Amy Poehler's Smart Girls At the Party Isn't Smart Enough

What Women Really Think
July 11 2012 4:18 PM

Amy Poehler's Smart Girls At the Party Isn't Smart Enough

Ask better questions, Amy Poehler

Photograph by Astrid Stawiarz/Getty Images.

Like all self-respecting feminist fans of funny, I worship at the altar of Amy Poehler, whose small-town, Middle-American bureaucrat-turned-city-councilwoman Leslie Knope on Parks and Recreation is one of the most hilarious, positive portrayals of a woman anywhere on television. So I was excited for Smart Girls at the Party, Poehler's Web series aimed at celebrating "extraordinary individuals who are changing the world by being themselves."

Spotlighting intelligent young girls who might not fit the Disney Channel or ABC Family mode is a worthy goal. But Smart Girls at the Party feels less like an expression of Poehler's spiky humor than one of Leslie Knope's more-earnest and less-successful projects.


The format is simple: Poehler sits down with a pre-teen girl like Anna, an aspiring chef, or Cameron, who writes mysteries, and talks to them about their interests and activities. The interviewees are uniformly charming, but as an interviewer, Poehler doesn't seem to know how to draw them out or to highlight their talents without seeming a little condescending. Plus, her questions are boring: She asks a girl who's on to talk about her Bat Mitzvah to explain why family should be important to everyone, a basic, broad and softball question, the equivalent of asking an actor what it felt like to play a role. (And I can't imagine Poehler likes getting asked that.) During the Cameron episode, Poehler and her crew try to emphasize how impressive Cameron's approach to writer's block is by suggesting that they themselves are immature and overly emotional in response to similar challenges. It's exactly the kind of self-negating behavior Smart Girls at the Party should counter—I don't think Poehler wants to communicate that these young women should minimize their own accomplishments to make other people feel good, but that's precisely what she's doing. Too often Poehler seems to be straining to engineer viral moments, as with her interview with a young feminist here:

The difference between the Ruby video and that public radio reporter's interview with his daughter about why she gave her sister a terrible haircut is that the latter succeeded by taking the daughter and her motivations and decisions seriously, while Poehler and her cast seem focused on Ruby's cute-factor.

And that's the ultimate problem with Smart Girls at the Party: Poehler and her producer treat the subjects like they're kids getting a chance to sit at the adult's table for dessert. Acting overly amazed by these girls only plays up their adorableness, rather than presenting them as the future leaders Poehler actually wants them to be.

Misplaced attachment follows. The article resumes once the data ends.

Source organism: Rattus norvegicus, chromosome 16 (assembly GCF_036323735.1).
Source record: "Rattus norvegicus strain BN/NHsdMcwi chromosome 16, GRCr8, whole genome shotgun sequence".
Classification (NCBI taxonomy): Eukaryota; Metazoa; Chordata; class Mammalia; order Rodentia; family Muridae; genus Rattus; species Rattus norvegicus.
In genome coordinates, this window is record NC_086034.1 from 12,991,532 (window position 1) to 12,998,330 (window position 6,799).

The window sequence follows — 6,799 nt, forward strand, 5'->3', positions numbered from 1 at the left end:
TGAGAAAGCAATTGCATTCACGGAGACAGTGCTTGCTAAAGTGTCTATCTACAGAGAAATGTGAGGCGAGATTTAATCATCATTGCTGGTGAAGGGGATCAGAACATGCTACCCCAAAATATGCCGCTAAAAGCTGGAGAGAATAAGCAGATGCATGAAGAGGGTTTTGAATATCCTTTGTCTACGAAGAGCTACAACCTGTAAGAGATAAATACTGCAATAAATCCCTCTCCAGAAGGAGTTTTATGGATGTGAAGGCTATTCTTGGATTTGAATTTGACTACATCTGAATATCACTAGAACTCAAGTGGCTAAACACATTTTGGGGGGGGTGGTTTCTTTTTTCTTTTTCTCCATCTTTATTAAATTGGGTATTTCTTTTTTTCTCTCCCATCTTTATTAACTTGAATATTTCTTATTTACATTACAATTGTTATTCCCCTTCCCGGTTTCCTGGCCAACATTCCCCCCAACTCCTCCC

Alyssa Rosenberg writes about culture and television for Slate’s “XX Factor” blog. She also contributes to ThinkProgress and



Crying Rape

False rape accusations exist, and they are a serious problem.

Scotland Is Just the Beginning. Expect More Political Earthquakes in Europe.

No, New York Times, Shonda Rhimes Is Not an “Angry Black Woman” 

Brow Beat
Sept. 19 2014 1:39 PM Shonda Rhimes Is Not an “Angry Black Woman,” New York Times. Neither Are Her Characters.

The Music Industry Is Ignoring Some of the Best Black Women Singing R&B

How Will You Carry Around Your Huge New iPhone? Apple Pants!

Medical Examiner

The Most Terrifying Thing About Ebola 

The disease threatens humanity by preying on humanity.


The Other Huxtable Effect

Thirty years ago, The Cosby Show gave us one of TV’s great feminists.

Lifetime Didn’t Find the Steubenville Rape Case Dramatic Enough. So They Added a Little Self-Immolation.

Why Men Can Never Remember Anything

The XX Factor
Sept. 19 2014 1:11 PM Why Men Can Never Remember Anything
  News & Politics
Sept. 19 2014 5:19 PM Washington’s Acting Roles
Sept. 19 2014 3:24 PM Why Innovators Hate MBAs
Inside Higher Ed
Sept. 19 2014 1:34 PM Empty Seats, Fewer Donors? College football isn’t attracting the audience it used to.
  Double X
The XX Factor
Sept. 19 2014 4:58 PM Steubenville Gets the Lifetime Treatment (And a Cheerleader Erupts Into Flames)
  Slate Plus
Slate Picks
Sept. 19 2014 12:00 PM What Happened at Slate This Week? The Slatest editor tells us to read well-informed skepticism, media criticism, and more.
Brow Beat
Sept. 19 2014 4:48 PM You Should Be Listening to Sbtrkt
Future Tense
Sept. 19 2014 5:03 PM White House Chief Information Officer Will Run U.S. Ebola Response
  Health & Science
Medical Examiner
Sept. 19 2014 5:09 PM Did America Get Fat by Drinking Diet Soda?   A high-profile study points the finger at artificial sweeteners.
Sports Nut
Sept. 18 2014 11:42 AM Grandmaster Clash One of the most amazing feats in chess history just happened, and no one noticed.